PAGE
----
Pilot-Finale Symmetry

This post contains SPOILERS for the series finales of Glee, How I Met Your Mother, Eureka, Friends, Chuck, Gilmore Girls, Smallville and Parks and Recreation.

glee-series-finaleA series finale can be an oddly polarizing event. When people have invested themselves in a group of characters for years, they develop strong opinions about how a story should turn out. That’s why, when there are too many surprises, people are either really excited or really pissed.

Some series, on the other hand, have completely uncontroversial outcomes. Ross and Rachel end up together. Clark Kent becomes Superman. Lorelai realizes she belongs with Luke. That’s all fine and usually leaves the audience feeling good. Others go purposefully crazy, almost like they want the audience relieved that it’s over. (I never watched Seinfeld, but have read several accounts that such was the case with the end of that show.)

Wherever characters wind up in their personal or professional lives, what makes a finale brilliant is what I call pilot-finale symmetry. By far, the best example I’ve ever seen of this device was in Syfy’s Eureka. I wasn’t a huge fan of that show; I had only ever seen the pilot and a handful of episodes in each season before watching the finale. But my mind was blown when Jack and Zoe are leaving Eureka for the last time and they drive past themselves driving in. That, my friends, is payoff. It doesn’t change the storyline of the characters, per se, but it shifts our whole understanding of the story.

Some finales execute a smaller scale pilot callback. Chuck (Chuck), though his spy skills have grown a hundred fold, disarms a bomb the same way he did in the pilot. Lorelai and Rory (Gilmore Girls) are last seen eating at the diner just as they were when we first met them. But when I talk about symmetry I’m taking about taking something we already know and deepening it. Glee did this really well, but more on that in a moment.

Many finales flash forward, as if to oblige the audience’s need to know that everything turns out okay. This can be fun, but I think it underestimates the viewer’s imagination. I’m loathe to admit it, but I found the recent farewell of Parks and Recreation disappointing. It bent over backwards to prove to us that everyone in Leslie’s circle had a happily-ever-after, squandering precious time that could have been used to just tell a story to its conclusion. There were a few brief flashes of the pilot, but they were used as set dressing, for cheap tears. Although the final season was an absolute hoot, the ending made the show’s swan song feel like a gimmick.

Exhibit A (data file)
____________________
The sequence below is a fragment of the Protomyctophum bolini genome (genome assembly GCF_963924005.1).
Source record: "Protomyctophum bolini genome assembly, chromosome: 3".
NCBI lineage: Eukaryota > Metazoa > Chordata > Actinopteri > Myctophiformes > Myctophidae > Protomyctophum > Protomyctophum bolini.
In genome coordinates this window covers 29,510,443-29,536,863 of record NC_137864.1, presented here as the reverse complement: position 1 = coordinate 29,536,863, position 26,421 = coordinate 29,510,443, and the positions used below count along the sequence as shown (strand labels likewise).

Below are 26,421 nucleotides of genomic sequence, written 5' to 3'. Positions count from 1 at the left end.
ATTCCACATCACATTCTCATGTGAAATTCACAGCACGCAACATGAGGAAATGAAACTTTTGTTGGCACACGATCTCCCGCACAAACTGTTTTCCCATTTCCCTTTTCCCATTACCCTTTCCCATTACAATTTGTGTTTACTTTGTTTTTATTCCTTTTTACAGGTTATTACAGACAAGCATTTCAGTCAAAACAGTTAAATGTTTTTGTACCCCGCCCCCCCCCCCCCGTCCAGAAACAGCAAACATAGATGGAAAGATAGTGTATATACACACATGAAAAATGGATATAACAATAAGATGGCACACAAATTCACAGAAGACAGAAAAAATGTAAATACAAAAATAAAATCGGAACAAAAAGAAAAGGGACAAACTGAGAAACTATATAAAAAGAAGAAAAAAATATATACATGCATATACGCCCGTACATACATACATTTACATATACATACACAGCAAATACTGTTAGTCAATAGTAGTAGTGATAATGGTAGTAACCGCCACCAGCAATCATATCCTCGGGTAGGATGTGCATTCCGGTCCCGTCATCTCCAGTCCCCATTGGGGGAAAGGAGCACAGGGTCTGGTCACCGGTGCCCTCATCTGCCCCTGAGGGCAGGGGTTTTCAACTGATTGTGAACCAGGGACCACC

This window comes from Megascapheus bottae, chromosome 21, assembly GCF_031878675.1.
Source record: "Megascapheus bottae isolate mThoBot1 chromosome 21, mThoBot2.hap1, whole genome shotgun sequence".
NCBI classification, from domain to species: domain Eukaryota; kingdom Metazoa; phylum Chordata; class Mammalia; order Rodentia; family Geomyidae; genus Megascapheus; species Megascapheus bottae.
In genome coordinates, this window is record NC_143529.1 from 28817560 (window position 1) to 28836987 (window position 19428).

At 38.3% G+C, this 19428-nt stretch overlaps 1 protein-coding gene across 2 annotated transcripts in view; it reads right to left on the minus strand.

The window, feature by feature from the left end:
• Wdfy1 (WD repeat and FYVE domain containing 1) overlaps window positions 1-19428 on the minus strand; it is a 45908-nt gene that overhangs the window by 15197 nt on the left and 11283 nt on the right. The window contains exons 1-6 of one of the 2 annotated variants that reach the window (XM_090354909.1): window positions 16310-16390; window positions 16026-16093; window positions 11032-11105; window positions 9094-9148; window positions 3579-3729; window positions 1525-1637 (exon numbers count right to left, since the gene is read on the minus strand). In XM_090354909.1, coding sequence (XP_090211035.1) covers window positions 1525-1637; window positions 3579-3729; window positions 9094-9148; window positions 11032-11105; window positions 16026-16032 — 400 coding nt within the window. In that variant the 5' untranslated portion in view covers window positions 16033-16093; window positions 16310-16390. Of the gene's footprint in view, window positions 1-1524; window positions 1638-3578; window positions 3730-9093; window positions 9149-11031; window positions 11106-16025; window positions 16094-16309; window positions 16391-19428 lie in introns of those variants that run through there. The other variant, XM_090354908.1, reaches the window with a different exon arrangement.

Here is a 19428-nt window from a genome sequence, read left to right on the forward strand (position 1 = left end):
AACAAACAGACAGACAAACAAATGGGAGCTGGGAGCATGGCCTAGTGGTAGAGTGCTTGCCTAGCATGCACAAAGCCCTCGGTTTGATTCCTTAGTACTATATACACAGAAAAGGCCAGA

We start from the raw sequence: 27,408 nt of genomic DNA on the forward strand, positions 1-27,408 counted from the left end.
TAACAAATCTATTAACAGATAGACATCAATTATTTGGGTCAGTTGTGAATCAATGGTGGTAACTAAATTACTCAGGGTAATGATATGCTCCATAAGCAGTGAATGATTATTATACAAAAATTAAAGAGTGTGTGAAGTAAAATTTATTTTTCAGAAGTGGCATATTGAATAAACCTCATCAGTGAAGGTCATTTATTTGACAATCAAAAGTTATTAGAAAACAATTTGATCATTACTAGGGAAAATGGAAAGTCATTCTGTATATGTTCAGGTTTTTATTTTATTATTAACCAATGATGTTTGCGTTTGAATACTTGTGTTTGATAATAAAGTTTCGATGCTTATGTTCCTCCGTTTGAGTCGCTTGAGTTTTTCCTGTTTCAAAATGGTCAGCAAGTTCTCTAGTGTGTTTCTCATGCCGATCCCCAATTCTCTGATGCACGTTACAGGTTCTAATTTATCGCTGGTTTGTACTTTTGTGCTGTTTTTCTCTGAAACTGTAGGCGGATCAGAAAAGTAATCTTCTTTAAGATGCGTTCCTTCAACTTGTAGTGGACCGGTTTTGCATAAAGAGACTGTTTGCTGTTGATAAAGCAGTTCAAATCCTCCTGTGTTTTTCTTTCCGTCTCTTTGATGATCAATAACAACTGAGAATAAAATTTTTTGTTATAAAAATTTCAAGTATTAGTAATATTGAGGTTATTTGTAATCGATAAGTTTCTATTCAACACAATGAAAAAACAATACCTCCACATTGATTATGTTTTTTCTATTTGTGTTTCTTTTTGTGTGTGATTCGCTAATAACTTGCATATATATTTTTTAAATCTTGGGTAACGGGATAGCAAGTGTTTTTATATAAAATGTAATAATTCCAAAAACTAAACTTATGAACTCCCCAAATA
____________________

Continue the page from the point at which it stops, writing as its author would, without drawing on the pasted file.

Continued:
Glee tried to have it both ways. The second hour was the flash-forward-everything-turns-out-peachy variety. (Seriously, everybody ended up famous?) It was the first hour that was truly creative. Titled “2009,” it told the same story as the pilot, but with a fresh perspective, by filling in action that originally took place off-screen. It tapped into the originality that made that made people sit up and take notice when the show premiered — that made it groundbreaking and unexpected — but was eroded in a deluge of guest stars and themed episodes. We found out things we didn’t know about characters we’d just spent years getting to know, most notably Kurt. Kurt has always been the “star” of the show for me, his relationship with his dad being the most moving story. We knew that Kurt had suffered while isolated in the closet, but this showed us how much.

The finale also gave us a taste of an Everyone Meets Everyone episode. Such a device could have been stuffed in as filler anytime during the course of the series, but this gave the show bookends that allowed us to focus on the original set of core characters including, significantly, one who died along the way. The initial performance of “Don’t Stop Believin'” led by Finn and Rachel blended smoothly into the “new” action.

We needed a little more of course, considering that Cory Monteith, and not just his character, died tragically in 2013. In the finale’s second half, it was impossible not to tear up when the McKinley gang dedicated the auditorium to Finn. But then, did they even need to flash forward to do that? It would have been just as touching in the present (2015).

As a pilot enthusiast, I love a finale that knows its roots. So I could have stopped watching after the first hour and been perfectly satisfied.

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